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Home > Exhibit Train > Tour Blog > Tampa, Fla., Feb. 18 and 19

Tampa, Fla., Feb. 18 and 19

Posted by admin at Mar 01, 2012 09:24 PM |
The Exhibit Train’s arrival helped kick off a year of celebration for historic Tampa Union Station.
Built in 1912 by architect J.F. Leitner, Tampa Union Station celebrates its Centennial this year.
The handsomely restored waiting room where our event tables were
Long-time Amtrak employee Charlotte Berry assisted many visitors in Tampa

Built in 1912 by architect J.F. Leitner, Tampa Union Station celebrates its Centennial this year

The handsomely restored waiting room where our event tables stood

Long-time Amtrak employee Charlotte Berry assists the visitors in Tampa

After enjoying Florida’s “First Coast” last weekend, we headed west across the peninsula to reach the beautiful shores of Tampa Bay. 2012 is really a special year for Tampa Union Station, which will celebrate its centennial in May on National Train Day. The station staff and Amtrak employees from throughout the state came to help out and show off the Exhibit Train to visitors.

Designed by North Carolina architect J.F. Leitner, the Italian Renaissance Revival station is constructed of brick with handsome stone trim. It was a “union” station because it united the Atlantic Coast Line, Seaboard Air Line, and Tampa Northern railroads at a single downtown location on the edge of bustling Ybor City. It was also a fitting gateway for travelers from the north who came in search of fun, sun, and relaxation on Florida’s fabled coastline.

After mid-century, the building fell into disrepair as federal transportation funding priorities shifted towards automobiles and airplanes. Years of deferred maintenance meant that by the 1980s, the roof leaked and plaster fell from the ceiling. In 1984, the facility closed to the public. Thankfully, ardent historic preservationists and historians advocated for a rehabilitation of this grand dame of Florida railroading; in fact, it was one of the first buildings to be designated a Tampa Landmark. A volunteer effort raised more than $4 million in grants and loans, and a full restoration was completed in 1998. Today, the station is once again full of life, serving Amtrak passengers as well as local arts and community groups that hold special shows in the building.

Representatives from the Friends of Tampa Union Station, an all-volunteer organization that advocates for the preservation of the station, were on hand over the weekend to answer questions about the building and point out its fine architectural details. Other than trains or tracks, stations are one of the principle things that people associate with railroads. In much of the promotional material produced by Amtrak over more than four decades—including posters, route guides, and postcards—you’re sure to find stations in the background.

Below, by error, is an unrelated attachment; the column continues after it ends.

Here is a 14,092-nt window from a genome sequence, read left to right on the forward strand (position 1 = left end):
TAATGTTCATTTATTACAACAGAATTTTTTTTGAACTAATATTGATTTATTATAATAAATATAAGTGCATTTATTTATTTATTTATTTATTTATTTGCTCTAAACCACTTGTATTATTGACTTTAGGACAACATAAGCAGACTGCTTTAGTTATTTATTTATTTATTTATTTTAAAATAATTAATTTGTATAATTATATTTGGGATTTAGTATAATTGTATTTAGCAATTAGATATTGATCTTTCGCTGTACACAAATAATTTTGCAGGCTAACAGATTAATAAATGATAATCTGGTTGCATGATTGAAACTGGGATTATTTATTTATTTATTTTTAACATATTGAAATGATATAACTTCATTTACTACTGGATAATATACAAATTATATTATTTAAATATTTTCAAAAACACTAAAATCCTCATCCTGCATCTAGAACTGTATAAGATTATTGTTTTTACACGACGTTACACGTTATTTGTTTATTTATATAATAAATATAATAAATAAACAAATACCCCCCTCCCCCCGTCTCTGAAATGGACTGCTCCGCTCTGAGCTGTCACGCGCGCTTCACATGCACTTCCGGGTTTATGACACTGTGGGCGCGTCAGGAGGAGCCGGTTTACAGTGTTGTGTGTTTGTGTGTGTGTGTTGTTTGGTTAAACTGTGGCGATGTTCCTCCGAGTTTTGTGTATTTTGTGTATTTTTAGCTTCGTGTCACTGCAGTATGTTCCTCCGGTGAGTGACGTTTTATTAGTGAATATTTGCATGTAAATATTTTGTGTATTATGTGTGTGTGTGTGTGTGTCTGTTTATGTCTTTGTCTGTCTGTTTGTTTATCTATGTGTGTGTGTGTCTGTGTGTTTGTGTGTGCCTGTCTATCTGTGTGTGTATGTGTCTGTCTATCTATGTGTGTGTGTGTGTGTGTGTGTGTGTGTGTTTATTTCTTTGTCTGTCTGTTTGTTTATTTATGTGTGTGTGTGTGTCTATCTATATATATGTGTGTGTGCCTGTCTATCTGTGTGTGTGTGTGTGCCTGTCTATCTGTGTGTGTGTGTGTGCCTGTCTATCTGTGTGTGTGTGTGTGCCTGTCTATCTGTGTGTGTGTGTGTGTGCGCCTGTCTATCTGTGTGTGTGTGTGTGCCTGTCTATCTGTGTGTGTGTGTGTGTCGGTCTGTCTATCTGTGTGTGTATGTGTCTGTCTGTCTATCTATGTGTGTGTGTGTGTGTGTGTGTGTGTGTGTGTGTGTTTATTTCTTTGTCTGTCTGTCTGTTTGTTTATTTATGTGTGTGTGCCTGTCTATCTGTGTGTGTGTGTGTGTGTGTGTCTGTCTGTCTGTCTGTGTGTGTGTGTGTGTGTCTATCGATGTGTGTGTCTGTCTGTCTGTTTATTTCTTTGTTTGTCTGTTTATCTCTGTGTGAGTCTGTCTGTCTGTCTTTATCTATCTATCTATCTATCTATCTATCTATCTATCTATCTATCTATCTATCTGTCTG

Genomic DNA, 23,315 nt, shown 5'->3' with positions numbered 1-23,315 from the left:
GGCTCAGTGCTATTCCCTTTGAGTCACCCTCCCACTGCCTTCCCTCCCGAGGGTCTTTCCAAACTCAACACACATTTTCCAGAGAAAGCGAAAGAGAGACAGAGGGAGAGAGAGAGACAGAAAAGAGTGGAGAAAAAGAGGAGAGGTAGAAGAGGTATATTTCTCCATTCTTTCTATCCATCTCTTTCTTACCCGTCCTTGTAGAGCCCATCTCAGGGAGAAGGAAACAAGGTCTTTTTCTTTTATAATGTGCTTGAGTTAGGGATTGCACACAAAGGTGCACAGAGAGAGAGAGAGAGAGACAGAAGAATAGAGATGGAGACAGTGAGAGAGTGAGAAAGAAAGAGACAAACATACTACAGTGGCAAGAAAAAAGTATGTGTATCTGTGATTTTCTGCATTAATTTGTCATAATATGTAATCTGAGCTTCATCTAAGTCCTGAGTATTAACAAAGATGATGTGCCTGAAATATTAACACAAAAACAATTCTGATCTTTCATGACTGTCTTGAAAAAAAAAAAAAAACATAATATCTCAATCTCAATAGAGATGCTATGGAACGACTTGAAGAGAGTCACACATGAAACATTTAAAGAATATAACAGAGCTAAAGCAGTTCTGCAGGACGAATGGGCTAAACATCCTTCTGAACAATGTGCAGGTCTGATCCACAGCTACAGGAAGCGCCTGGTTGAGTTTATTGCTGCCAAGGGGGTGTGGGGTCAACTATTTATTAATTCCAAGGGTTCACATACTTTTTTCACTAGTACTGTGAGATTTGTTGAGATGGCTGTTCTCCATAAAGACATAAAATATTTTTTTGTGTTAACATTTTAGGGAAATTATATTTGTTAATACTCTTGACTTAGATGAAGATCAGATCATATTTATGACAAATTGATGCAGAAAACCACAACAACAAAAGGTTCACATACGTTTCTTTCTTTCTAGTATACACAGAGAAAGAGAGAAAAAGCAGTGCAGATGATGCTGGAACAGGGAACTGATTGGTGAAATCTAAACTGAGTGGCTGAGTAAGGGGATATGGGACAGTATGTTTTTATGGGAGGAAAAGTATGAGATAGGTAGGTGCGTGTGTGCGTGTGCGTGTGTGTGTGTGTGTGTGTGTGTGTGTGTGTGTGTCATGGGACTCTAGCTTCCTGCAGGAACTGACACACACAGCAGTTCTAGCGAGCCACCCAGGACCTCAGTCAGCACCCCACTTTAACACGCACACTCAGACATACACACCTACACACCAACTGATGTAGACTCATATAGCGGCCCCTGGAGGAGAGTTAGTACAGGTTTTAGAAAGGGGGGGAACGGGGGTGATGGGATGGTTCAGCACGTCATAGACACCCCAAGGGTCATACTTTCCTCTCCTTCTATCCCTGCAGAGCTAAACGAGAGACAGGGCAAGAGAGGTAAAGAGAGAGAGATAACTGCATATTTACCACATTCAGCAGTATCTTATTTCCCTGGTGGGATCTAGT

One of the best parts about working on the Exhibit Train is meeting a wide array of people. Visitors always have such diverse interests and backgrounds, which makes it fun to hear their Amtrak and railroad related stories. One woman, who had passed through the station in the 1920s as a young girl, recalled the waiting room busy with people, snippets of conversations floating through the air. Out on the platform, the hissing steam locomotive seemed a creature from another world, and sharply dressed attendants hurried along the platform helping passengers with their bags. The contemporary scene isn’t so different, although the locomotive is now a rumbling diesel. With travel dreams of their own, Exhibit Train attendees lined up to enter a sweepstakes for two roundtrip coach tickets.

In addition to the Friends of Tampa Union Station, other exhibitors included the National Association of Railroad Passengers, the Tampa Bay Area Regional Transportation Authority, Florida Operation Lifesaver, Tampa Bay and Company convention and visitors bureau, and the Florida Railroad Museum. Located about 40 miles south of Tampa in the town of Parrish, the museum owns a large collection of locomotives and rolling stock, with particular attention paid to the history of the Plant System and the Seaboard Air Line Railroad. Throughout the year, people come for the popular excursion train rides that use vintage equipment.

It’s said that the railroad never stops, which is definitely true for the Exhibit Train. This week we head south for a special employee open house and barbeque at our Hialeah maintenance facility outside of Miami. There, crews undertake inspections and maintenance work on equipment to ensure that it is in a state of good repair. We hope to see you in Richmond, Va. on March 3rd and 4th!

—PK